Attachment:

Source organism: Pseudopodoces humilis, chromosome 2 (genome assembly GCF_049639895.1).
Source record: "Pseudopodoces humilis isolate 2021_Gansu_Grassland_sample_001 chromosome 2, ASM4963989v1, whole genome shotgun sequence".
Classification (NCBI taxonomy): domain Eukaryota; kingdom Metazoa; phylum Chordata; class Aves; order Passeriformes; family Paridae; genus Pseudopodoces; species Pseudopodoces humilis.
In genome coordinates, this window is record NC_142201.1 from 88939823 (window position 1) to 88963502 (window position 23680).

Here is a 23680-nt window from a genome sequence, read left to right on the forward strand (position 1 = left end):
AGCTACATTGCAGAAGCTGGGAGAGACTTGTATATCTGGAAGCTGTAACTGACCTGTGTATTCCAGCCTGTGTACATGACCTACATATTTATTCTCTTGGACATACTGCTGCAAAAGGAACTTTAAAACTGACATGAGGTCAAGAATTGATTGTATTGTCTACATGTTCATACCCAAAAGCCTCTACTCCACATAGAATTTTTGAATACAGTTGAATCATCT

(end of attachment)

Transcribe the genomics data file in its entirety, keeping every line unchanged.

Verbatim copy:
Source organism: Pseudopodoces humilis, chromosome 2 (genome assembly GCF_049639895.1).
Source record: "Pseudopodoces humilis isolate 2021_Gansu_Grassland_sample_001 chromosome 2, ASM4963989v1, whole genome shotgun sequence".
Classification (NCBI taxonomy): domain Eukaryota; kingdom Metazoa; phylum Chordata; class Aves; order Passeriformes; family Paridae; genus Pseudopodoces; species Pseudopodoces humilis.
In genome coordinates, this window is record NC_142201.1 from 88939823 (window position 1) to 88963502 (window position 23680).

Here is a 23680-nt window from a genome sequence, read left to right on the forward strand (position 1 = left end):
AGCTACATTGCAGAAGCTGGGAGAGACTTGTATATCTGGAAGCTGTAACTGACCTGTGTATTCCAGCCTGTGTACATGACCTACATATTTATTCTCTTGGACATACTGCTGCAAAAGGAACTTTAAAACTGACATGAGGTCAAGAATTGATTGTATTGTCTACATGTTCATACCCAAAAGCCTCTACTCCACATAGAATTTTTGAATACAGTTGAATCATCT